While the two statutes making the Union Pacific Railroad grants did not double the price of the even-numbered sections within the place limits, yet that was done by the act of March 6, 1868, 15 Stat. 39, c. 20, which in terms provided "that such sections shall be rated at two dollars and fifty cents per acre, and subject only to entry under those (the preemption and homestead) laws." The even-numbered sections within the place limits of the Union Pacific Railroad grants were from that time therefore not open to selection as indemnity lands. It is true that this statute was not passed until after the grant to the Missouri, Kansas and Texas Railroad Company, nor until after it had filed its map of definite location with the Secretary of the Interior, which appears from an agreed statement of the facts to have been on January 7, 1868, but it was passed before the completed construction of the railroad and long before the selection made by the company, and it is familiar law that no title to indemnity lands is vested until an approved selection has been made, and that up to such time Congress has full power to deal with lands in the indemnity limits as it sees fit. As said in Kansas Pacific Railroad v. Atchison Railroad, 112 U.S. 414, 421: "Until selection was made the title remained in the government, subject to its disposal at its pleasure." See, also, Ryan v. Railroad Company, 99 U.S. 382; Grinnell v. Railroad Company, 103 U.S. 739; Cedar Rapids c. Railroad v. Herring, 110 U.S. 27; St. Paul Railroad v. Winona Railroad, 112 U.S. 720, 731; Barney v. Winona c. Railroad, 117 U.S. 228, 232; Sioux City Railroad v. Chicago Railway, 117 U.S. 406, 408; Wisconsin Railroad v. Price County, 133 U.S. 496, 511; United States v. Missouri c. Railway, 141 U.S. 358, 375; Hewitt v. Schultz, 180 U.S. 139; Southern Pacific Railroad Company v. Bell, 183 U.S. 675.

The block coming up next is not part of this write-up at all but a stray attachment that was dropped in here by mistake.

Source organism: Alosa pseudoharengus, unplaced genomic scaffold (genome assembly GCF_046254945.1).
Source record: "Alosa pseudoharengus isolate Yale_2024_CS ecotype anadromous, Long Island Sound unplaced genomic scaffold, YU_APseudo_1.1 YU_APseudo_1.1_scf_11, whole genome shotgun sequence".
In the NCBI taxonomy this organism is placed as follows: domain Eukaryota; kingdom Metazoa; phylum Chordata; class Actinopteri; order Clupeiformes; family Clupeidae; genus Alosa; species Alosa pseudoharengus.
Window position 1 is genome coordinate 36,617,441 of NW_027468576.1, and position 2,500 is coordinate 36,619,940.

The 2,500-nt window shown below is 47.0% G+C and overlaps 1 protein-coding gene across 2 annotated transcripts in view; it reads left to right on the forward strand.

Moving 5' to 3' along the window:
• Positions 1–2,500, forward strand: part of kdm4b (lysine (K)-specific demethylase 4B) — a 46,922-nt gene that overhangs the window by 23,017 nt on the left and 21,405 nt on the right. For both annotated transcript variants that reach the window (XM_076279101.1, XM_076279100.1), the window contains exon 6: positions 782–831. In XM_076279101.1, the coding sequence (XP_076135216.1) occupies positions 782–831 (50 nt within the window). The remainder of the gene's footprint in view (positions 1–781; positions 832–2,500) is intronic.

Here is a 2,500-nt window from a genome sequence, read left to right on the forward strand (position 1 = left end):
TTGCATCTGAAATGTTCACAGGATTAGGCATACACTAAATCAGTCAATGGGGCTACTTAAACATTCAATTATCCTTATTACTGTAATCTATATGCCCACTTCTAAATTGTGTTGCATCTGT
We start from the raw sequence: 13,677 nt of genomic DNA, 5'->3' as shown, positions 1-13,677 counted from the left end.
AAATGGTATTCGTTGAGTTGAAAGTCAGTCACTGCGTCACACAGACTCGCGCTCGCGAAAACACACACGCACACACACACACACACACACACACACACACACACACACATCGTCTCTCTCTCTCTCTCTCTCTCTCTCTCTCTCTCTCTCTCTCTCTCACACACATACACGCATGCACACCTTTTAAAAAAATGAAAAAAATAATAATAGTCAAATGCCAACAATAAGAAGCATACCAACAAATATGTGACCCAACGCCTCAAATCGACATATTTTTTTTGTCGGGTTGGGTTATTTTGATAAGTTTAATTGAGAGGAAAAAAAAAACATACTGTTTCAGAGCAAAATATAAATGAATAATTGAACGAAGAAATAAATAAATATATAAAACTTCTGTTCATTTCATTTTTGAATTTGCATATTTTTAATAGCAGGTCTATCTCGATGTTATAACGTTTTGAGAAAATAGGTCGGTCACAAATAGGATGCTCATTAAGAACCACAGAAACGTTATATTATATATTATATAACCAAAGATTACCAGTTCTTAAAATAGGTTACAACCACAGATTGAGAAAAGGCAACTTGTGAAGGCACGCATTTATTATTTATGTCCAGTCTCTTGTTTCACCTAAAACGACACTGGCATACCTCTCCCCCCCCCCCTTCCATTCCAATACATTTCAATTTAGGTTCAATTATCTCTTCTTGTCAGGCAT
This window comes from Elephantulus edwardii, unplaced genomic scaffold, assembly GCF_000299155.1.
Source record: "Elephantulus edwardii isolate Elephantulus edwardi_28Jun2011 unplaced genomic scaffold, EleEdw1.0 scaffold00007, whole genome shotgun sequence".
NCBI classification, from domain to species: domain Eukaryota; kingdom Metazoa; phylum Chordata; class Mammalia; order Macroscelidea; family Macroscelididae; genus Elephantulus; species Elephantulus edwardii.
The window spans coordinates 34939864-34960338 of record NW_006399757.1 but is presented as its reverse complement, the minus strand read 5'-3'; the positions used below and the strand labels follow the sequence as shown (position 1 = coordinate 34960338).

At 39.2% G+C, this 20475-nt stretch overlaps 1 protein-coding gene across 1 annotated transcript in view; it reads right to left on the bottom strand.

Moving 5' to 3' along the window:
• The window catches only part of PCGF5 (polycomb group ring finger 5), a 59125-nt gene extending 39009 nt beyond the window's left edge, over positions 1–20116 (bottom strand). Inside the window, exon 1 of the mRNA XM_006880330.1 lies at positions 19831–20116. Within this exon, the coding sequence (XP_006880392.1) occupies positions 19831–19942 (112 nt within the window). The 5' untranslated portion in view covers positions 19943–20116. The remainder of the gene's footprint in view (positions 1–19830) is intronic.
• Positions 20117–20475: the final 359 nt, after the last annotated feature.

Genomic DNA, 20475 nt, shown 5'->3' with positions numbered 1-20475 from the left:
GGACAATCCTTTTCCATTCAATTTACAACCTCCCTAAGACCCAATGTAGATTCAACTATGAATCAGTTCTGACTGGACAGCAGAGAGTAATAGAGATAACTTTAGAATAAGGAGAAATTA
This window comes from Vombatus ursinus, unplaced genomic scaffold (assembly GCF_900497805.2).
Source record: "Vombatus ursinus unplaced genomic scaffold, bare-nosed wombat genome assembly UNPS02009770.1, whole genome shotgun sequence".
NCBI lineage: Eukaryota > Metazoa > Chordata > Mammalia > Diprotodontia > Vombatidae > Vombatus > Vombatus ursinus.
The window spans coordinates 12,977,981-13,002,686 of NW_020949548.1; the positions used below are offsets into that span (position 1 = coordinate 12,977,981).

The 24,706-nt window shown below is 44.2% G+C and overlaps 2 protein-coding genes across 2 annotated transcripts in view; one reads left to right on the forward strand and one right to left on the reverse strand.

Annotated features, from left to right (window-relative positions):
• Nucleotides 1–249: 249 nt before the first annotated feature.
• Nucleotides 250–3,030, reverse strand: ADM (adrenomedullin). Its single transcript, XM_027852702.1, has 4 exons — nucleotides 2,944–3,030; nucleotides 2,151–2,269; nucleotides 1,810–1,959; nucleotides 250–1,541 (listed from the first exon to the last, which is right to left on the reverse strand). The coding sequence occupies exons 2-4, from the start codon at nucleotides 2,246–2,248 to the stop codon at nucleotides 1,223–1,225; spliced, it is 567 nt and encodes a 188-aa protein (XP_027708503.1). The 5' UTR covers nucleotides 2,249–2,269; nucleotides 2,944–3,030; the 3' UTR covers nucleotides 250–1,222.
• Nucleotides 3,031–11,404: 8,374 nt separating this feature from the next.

It is contended by plaintiff in error that the selection by the railroad company, when approved by the Land Department, operated to convey the title as effectively as would a patent to it therefor; that the even-numbered sections within the place limits, although double minimum lands, were public lands and within the jurisdiction of the Land Department, and that hence the approval of the selection by the Land Department, even if erroneous, operated to vest the title in the company. But this is a mistake. The act of Congress provided in terms that such sections should be subject only to entry under the homestead and preemption laws, and the Land Department had no more power to turn one of those sections over to a railroad company than it had to grant lands in a military or Indian reservation. While the lands were within the jurisdiction of the Land Department for some purposes they were not for all. The mode of their disposal was limited, and the Land Department had no authority to ignore that limited mode and dispose of them in any other way. This general doctrine as to the limitation of the powers of the Land Department has been affirmed by this court in many cases and under different circumstances. Wilcox v. Jackson, 13 Peters, 498; United States v. Stone, 2 Wall. 525.